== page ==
Regardless of the importance or necessity of the airport crackdown, Anderson’s willingness to speak out in favor of its unfortunate victims deserves respect. When the mayor first appeared at the post crackdown news conference, he was under immense pressure to support the action. How could the mayor of a city that will become a major target for terrorism in just a few short months argue against increased security?

Furthermore, with federal money pouring into Salt Lake almost by the trainload, what grounds did the mayor have for slamming the U.S. Attorney General’s Office?

The sudden and unannounced nature of the crackdown also gave Anderson little time to think about the consequences and plan a reasonable response. Unlike the governor, who was notified by Utah Public Safety Commissioner Robert Flowers more than a week before the crackdown, the mayor didn’t find out until the day before. Like nearly every politician in a similar situation would have done, Anderson did the easy thing and supported the crackdown.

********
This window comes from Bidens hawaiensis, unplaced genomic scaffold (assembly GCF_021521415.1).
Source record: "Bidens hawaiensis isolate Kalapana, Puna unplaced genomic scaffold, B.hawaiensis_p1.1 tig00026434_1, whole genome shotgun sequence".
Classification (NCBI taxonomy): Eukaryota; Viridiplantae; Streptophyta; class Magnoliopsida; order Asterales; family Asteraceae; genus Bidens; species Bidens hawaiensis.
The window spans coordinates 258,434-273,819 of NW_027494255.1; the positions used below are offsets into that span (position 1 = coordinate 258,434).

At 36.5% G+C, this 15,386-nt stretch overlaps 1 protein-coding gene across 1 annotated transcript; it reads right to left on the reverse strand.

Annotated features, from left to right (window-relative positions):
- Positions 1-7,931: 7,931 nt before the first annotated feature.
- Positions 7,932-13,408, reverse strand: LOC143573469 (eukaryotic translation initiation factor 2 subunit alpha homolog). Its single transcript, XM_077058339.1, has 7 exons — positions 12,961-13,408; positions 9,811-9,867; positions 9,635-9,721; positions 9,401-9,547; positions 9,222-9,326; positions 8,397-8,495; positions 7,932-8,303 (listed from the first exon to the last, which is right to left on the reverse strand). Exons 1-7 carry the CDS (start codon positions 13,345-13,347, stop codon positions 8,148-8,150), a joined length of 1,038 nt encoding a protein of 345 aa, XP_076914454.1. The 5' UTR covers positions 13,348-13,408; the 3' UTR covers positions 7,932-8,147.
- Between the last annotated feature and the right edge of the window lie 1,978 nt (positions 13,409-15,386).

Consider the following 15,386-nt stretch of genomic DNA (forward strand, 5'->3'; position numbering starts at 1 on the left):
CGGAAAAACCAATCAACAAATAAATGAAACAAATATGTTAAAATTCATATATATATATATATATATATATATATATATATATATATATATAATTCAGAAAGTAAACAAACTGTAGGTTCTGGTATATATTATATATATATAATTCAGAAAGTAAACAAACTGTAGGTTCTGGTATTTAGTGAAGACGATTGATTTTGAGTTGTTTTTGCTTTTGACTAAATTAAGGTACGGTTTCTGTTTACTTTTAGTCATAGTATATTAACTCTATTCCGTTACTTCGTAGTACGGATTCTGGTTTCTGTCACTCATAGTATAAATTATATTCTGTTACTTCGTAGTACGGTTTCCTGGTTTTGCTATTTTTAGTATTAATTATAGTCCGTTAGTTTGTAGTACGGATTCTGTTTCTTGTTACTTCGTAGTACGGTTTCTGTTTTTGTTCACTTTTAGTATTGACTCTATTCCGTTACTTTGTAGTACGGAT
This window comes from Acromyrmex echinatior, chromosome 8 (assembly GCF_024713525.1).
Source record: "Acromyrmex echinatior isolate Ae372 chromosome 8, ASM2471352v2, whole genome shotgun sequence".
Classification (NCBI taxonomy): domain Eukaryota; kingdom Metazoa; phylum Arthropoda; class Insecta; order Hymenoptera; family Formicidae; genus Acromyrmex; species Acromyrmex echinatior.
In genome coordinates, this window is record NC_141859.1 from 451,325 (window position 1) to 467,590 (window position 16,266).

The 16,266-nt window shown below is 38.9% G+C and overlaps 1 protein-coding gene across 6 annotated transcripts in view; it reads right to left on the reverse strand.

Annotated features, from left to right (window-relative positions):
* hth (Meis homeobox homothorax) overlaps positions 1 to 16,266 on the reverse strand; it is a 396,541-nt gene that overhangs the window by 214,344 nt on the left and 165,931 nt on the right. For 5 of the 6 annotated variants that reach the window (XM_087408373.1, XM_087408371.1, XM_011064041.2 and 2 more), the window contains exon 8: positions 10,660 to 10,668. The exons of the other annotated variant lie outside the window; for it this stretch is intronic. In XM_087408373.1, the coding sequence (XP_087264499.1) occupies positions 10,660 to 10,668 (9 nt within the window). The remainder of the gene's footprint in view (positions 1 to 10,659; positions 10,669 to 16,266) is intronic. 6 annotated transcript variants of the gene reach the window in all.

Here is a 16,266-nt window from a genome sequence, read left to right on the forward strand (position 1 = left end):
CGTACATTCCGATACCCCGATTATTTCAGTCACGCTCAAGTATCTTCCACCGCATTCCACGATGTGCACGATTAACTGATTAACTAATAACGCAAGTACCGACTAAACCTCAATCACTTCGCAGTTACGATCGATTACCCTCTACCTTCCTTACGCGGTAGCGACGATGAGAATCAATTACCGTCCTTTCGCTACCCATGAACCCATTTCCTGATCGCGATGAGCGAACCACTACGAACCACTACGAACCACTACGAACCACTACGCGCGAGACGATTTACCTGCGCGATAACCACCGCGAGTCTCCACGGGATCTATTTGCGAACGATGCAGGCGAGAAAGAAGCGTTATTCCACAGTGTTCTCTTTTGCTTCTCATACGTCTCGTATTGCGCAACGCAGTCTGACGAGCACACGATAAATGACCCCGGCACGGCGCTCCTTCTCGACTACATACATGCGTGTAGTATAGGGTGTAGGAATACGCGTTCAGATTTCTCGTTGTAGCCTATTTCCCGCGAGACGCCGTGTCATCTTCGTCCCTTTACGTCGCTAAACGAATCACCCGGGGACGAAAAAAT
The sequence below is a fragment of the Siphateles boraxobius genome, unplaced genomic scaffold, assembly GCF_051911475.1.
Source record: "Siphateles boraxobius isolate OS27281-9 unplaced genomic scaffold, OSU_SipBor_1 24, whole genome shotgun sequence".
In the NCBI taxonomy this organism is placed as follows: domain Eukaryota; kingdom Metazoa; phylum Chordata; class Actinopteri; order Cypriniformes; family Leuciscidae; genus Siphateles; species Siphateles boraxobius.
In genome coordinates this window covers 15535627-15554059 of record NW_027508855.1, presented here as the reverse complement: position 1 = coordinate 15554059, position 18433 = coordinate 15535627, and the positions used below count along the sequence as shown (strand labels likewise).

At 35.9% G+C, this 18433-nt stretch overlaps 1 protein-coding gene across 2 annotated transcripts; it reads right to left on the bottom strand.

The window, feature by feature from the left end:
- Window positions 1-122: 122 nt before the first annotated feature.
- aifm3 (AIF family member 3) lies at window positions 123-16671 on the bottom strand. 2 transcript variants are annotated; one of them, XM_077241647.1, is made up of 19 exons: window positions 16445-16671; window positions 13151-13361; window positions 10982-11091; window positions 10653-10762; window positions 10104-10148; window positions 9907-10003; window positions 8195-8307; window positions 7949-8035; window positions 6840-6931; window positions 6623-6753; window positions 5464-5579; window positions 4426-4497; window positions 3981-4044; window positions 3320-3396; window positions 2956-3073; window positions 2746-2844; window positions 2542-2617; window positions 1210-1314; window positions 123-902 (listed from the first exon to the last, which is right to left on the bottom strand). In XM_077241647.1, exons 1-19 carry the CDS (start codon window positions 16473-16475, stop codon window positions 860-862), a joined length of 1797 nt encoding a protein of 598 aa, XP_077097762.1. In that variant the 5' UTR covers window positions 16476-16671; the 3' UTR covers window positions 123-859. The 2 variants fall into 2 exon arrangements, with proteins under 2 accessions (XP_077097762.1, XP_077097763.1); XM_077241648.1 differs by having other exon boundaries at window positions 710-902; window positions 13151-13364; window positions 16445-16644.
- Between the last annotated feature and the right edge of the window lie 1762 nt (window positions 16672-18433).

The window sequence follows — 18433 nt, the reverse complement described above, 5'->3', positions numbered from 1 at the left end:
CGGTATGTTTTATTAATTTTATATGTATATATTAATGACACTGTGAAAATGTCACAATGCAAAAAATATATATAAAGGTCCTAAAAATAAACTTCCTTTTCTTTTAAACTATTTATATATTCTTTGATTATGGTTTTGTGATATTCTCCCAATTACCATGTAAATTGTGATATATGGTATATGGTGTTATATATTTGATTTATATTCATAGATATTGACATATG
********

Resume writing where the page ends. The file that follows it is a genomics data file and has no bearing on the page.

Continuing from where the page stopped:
When the ugly consequences of the bust became apparent less than a day later, however, Anderson did the unthinkable: He threw politics to the wind and went with his conscience.

Dramatically repudiating his statement from less than 24 hours before, the mayor appeared on CNN blasting U.S. Attorney Paul Warner and others for not giving economic migrants a chance to change jobs or leave before getting busted.

In a Dec. 29 Deseret News article, Anderson argued that, though the firings were necessary to improve security, they “could have been handled more humanely?we could have solved this problem seven weeks earlier, with the savings of a lot of taxpayer dollars and of immense human suffering.”

Law enforcement officials could have solved the problem, Anderson said, by simply advising illegal immigrants to “get out of the secure areas.”

The mayor’s action displayed a truly impressive amount of political courage.